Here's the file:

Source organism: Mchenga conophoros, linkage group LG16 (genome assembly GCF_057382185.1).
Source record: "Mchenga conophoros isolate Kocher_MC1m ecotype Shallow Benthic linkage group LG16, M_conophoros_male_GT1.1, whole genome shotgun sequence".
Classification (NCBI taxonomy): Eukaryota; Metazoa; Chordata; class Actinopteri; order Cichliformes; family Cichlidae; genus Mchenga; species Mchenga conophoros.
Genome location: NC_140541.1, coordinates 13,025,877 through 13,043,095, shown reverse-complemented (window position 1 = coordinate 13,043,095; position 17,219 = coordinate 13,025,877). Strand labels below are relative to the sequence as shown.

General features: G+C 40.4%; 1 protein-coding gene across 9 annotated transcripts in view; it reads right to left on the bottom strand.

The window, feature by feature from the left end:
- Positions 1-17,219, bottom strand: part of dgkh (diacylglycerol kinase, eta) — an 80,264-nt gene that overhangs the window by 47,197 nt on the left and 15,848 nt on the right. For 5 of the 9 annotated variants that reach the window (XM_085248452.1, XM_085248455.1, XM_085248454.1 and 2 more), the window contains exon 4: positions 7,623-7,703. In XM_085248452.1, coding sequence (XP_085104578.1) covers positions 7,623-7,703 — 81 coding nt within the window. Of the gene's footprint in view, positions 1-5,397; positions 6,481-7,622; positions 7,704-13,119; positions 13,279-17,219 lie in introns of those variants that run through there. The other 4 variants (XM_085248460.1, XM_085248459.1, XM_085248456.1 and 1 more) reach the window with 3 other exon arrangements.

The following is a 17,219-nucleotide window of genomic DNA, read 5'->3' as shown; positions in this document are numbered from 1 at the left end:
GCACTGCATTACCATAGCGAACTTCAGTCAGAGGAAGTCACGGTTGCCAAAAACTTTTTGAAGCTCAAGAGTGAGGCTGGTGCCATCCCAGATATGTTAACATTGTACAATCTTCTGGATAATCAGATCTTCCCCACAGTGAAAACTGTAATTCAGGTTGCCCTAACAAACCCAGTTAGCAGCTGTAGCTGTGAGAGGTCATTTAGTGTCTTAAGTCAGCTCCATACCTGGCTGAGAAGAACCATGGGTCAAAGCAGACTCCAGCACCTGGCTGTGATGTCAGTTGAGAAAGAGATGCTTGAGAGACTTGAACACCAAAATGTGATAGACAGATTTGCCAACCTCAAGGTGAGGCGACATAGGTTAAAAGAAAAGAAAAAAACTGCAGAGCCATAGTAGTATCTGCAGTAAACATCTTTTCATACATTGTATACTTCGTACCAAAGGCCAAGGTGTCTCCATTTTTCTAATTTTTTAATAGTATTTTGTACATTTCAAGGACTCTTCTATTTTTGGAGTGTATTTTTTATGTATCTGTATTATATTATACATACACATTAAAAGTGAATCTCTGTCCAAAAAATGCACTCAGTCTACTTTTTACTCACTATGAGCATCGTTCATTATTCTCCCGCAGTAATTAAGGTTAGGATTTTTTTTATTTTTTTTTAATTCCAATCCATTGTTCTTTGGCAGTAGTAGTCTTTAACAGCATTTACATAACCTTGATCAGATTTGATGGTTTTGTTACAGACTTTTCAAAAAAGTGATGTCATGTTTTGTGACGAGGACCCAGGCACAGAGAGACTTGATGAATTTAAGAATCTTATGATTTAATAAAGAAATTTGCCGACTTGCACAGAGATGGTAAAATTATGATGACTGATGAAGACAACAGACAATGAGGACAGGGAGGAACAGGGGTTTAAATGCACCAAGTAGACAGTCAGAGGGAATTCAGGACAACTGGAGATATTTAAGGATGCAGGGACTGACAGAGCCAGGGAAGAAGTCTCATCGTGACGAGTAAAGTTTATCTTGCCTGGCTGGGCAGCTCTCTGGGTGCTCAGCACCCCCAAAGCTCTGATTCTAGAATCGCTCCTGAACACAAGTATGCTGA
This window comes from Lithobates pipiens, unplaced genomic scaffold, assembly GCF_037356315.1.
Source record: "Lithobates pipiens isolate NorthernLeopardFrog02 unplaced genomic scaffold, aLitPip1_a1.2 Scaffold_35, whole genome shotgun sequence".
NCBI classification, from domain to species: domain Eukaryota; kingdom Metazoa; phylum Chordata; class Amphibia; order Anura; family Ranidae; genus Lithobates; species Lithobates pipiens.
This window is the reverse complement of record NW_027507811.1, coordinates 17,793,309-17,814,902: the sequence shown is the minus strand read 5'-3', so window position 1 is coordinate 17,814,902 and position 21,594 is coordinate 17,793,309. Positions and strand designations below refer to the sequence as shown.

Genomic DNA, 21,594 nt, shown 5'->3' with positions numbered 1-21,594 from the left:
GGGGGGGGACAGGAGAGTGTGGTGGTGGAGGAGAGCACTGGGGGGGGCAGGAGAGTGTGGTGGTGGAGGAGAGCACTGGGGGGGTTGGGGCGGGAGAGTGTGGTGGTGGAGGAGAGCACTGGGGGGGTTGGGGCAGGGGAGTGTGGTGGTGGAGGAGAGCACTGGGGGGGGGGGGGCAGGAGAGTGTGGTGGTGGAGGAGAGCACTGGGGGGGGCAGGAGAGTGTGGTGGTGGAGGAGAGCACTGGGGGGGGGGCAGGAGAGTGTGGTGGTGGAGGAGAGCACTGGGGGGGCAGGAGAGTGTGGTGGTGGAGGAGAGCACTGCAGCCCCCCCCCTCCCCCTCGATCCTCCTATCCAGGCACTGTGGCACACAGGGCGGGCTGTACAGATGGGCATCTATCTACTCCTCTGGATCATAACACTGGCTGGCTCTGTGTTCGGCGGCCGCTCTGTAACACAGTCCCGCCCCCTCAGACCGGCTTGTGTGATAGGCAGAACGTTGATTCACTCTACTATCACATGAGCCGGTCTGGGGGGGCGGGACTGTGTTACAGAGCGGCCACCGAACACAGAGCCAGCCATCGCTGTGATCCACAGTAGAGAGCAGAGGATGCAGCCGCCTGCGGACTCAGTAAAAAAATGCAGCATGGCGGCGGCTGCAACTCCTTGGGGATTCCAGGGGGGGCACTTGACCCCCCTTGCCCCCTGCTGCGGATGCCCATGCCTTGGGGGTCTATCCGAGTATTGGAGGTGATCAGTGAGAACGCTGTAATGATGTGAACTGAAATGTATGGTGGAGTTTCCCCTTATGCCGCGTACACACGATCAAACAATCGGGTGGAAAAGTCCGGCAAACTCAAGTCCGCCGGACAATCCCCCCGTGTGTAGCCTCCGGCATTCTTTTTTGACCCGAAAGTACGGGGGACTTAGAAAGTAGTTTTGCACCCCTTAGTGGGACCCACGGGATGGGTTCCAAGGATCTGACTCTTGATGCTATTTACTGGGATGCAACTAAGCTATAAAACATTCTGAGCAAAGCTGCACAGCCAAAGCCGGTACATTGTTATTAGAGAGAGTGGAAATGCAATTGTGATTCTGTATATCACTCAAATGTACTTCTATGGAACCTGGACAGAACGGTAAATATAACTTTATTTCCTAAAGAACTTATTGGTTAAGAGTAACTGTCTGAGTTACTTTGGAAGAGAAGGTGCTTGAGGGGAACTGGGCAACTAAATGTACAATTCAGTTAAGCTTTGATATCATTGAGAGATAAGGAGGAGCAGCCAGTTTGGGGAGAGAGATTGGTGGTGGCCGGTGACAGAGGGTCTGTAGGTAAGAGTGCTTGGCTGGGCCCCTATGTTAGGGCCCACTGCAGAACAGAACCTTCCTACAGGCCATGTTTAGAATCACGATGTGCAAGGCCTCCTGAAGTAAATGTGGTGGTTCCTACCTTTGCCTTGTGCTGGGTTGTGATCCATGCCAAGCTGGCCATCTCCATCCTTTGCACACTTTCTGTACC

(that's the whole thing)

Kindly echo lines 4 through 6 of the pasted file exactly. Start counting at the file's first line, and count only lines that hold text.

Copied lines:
Genome location: NC_140541.1, coordinates 13,025,877 through 13,043,095, shown reverse-complemented (window position 1 = coordinate 13,043,095; position 17,219 = coordinate 13,025,877). Strand labels below are relative to the sequence as shown.

General features: G+C 40.4%; 1 protein-coding gene across 9 annotated transcripts in view; it reads right to left on the bottom strand.

The window, feature by feature from the left end: